One simple spark can erupt into chaos for a town.

On a cold January morning in 1945, near where the Hatch Public Library in Mauston sits today, five buildings on State Street became engulfed in flames. According to contemporary files from the Juneau County Chronicle and the Mauston Star, the Denizen barber shop, Saemisch’s Bakery, Gamble Store, All-State Cafe, Mauston Dress Club and Vorlop Drug Store, were “completely ruined” by the fire.

Although the origin of the fire is unknown, it was rumored by locals that a man by the name of Geo Peters had been in the All-State building “thawing out frozen pipes with a blow torch.” Peters denied the rumors.

It was 10 degrees below zero that night.

Juneau County Historian Rose Clark remembers the fire well.

“I was just a kid and my step dad had gone to town,” Clark said. “And he came home and he said, ‘Half of downtown Mauston is burnt.’”

The total cost of the fire was estimated to be $75,000 to $100,000, or $1 million to $1.4 million in today’s money.

“It was very devastating, not only for the businesses themselves, but the town,” Clark said. “Back then, people shopped in town, so the loss of a bakery or the loss of any of the other buildings… it was quite tragic.”

But rather than eliminate one business in Mauston, the fire wiped out six.

“Right in the heart of downtown,” Clark said. “It left a big void there for a while.”

Rebuilding what was lost took significant time.

“That day and age, it wasn’t just a quick put up,” said Mauston Fire Chief Kim Hale, whose father was at the fire and helped keep it from spreading.

The building housing Saemisch’s Bakery was owned by Florence Loomis, wife of Orland S. Loomis, who was the last Progressive Party gubernatorial candidate for Wisconsin. He was a Mauston native, lawyer, and World War I veteran.

There was also a fire in 1874 that destroyed almost the exact same section of downtown Mauston.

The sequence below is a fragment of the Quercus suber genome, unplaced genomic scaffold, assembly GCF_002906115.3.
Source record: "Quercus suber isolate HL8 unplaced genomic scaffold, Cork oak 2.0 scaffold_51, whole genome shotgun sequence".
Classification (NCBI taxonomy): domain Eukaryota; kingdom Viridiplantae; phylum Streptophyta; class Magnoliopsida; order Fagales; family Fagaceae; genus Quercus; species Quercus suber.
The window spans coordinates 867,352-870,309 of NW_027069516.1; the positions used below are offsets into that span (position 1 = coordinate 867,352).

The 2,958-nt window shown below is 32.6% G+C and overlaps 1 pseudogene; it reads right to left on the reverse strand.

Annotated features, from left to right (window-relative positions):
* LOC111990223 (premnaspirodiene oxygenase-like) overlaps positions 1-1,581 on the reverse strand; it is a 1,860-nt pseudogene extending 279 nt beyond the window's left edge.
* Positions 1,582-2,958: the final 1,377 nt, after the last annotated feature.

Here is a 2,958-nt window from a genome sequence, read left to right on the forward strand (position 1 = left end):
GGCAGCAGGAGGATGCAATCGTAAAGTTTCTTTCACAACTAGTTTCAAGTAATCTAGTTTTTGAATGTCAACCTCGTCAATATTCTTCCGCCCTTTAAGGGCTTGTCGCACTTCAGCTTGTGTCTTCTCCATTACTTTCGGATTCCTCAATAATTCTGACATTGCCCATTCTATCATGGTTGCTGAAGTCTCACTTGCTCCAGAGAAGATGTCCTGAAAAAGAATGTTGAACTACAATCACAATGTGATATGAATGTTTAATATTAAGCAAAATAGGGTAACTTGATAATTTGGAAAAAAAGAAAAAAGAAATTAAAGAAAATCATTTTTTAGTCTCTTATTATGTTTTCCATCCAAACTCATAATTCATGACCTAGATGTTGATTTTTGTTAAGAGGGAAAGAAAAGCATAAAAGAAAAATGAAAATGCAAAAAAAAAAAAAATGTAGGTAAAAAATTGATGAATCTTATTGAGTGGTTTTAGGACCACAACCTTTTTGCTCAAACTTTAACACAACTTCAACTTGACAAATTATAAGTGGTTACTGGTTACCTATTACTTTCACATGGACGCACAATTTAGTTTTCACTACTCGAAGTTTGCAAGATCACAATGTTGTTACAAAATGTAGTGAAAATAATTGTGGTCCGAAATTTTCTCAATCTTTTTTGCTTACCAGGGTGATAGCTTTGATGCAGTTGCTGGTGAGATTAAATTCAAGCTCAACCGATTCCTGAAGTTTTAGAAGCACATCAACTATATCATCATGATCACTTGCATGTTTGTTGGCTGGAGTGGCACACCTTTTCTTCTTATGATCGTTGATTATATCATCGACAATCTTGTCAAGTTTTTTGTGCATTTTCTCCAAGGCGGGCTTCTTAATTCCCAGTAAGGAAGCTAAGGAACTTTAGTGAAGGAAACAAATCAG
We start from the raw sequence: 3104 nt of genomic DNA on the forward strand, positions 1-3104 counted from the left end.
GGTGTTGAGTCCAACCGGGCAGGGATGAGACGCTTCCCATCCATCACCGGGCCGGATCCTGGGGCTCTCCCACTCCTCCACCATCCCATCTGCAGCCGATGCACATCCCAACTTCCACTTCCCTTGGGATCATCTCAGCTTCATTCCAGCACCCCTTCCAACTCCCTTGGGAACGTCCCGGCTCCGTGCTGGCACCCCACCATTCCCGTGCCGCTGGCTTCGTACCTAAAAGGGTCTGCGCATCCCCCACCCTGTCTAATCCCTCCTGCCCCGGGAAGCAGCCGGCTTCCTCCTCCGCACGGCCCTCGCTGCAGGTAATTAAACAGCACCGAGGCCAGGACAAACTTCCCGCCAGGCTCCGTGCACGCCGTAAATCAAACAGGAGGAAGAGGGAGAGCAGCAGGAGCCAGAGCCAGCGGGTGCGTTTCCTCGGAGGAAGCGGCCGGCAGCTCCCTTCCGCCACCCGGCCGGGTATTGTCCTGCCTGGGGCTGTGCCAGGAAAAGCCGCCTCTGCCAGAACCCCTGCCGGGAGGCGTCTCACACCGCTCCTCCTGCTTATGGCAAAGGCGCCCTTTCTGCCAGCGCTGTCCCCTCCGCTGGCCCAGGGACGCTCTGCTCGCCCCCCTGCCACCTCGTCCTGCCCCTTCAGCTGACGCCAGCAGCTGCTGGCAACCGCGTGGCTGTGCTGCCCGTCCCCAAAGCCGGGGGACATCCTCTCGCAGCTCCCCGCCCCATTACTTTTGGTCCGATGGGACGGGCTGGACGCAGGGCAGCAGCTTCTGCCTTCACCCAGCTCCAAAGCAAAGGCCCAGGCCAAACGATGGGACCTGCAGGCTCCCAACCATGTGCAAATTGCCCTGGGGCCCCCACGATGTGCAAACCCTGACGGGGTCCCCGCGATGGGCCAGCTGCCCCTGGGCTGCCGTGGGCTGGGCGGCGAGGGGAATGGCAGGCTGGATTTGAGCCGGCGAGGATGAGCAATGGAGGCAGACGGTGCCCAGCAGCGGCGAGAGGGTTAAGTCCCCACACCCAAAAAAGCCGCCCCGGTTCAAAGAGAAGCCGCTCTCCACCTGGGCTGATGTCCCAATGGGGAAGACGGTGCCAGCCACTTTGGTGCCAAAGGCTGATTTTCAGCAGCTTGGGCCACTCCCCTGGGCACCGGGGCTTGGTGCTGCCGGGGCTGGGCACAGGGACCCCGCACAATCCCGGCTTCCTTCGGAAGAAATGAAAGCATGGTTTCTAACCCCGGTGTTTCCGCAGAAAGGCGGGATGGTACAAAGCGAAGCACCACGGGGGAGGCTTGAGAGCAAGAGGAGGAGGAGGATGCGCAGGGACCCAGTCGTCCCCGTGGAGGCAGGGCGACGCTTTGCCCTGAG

The Mauston fire chief at the time was John R Smith. The Mauston Star called the 1945 fire “the fiercest in the history of the city.”

Four trucks responded to the call.

“That was before I was even born,” Hale said. “That time it was hook and ladder… You can imagine what the hook and ladder was like and what the engine was like.”

Firefighters from Mauston, Lindina, New Lisbon and Wisconsin Dells assisted in the effort to control the fire. The absence of wind that day was a factor that helped contain the flames as well.

Reedsburg Big Store fire

It had been the pride of Reedsburg for decades, but one summer night in 1957, it tragically burned to the ground. The Big Store fire in Reedsburg is “probably the biggest fire of Reedsburg’s history,” said Reedsburg Historian Craig Braunschweig.

“That one had multiple fire departments coming to help with the assistance of it — Baraboo, Portage, La Valle, Lake Delton, Rock Springs, North Freedom,” Braunschweig said.

The Big Store was located where the Panda Garden is today. The Panda Garden sticks out from its neighboring buildings. The one-story Chinese restaurant is dwarfed by the older multi-story brick buildings on the same block.

“That building was a big building and when they replaced it, they made it more modern,” Braunschweig said.

According to Bernadette Bitter, one of the authors of the book, “Images of America—Reedsburg,” flames were discovered at 2 a.m., but “the flames could not be controlled until 9 a.m.”

The fire affected not only the Big Store, but neighboring buildings as well.

“The heat from the Big Store fire was so intense that the apartments across the street had to be evacuated, and the front of the apartment building was charred,” Bitter said. In addition to the Big Store itself, Big Store Shoes, Berning Garage, Reedsburg Quality Hardware, Struck & Hawkins Taver, Meistad & Sale Barber Shop and Connor’s Bar “were either destroyed or badly damaged by fire.”

Before the fire broke out, night watchman Paul Schrank had seen flames near the meat cooler of the Big Store, but no official cause was ever determined

The total estimated damage of the fire was $2 million, which would be more than $15 million today. The store had passed a fire inspection just two days before the fire.

The fire “wiped out the whole city block right downtown Reedsburg,” said Don Lichte, who was the fire chief of Reedsburg for 30 years. “That was a historic fire.”

But not all historic fires have taken place in downtown centers.

The Timme’s Mill Fire

Timme’s Mill was a historical building on Mirror Lake for 95 years. It was owned by the local Kaminski family and produced grain, feed and flour, among other things. But in February 1956, the Mill was the site of one of the largest fires in Lake Delton’s history.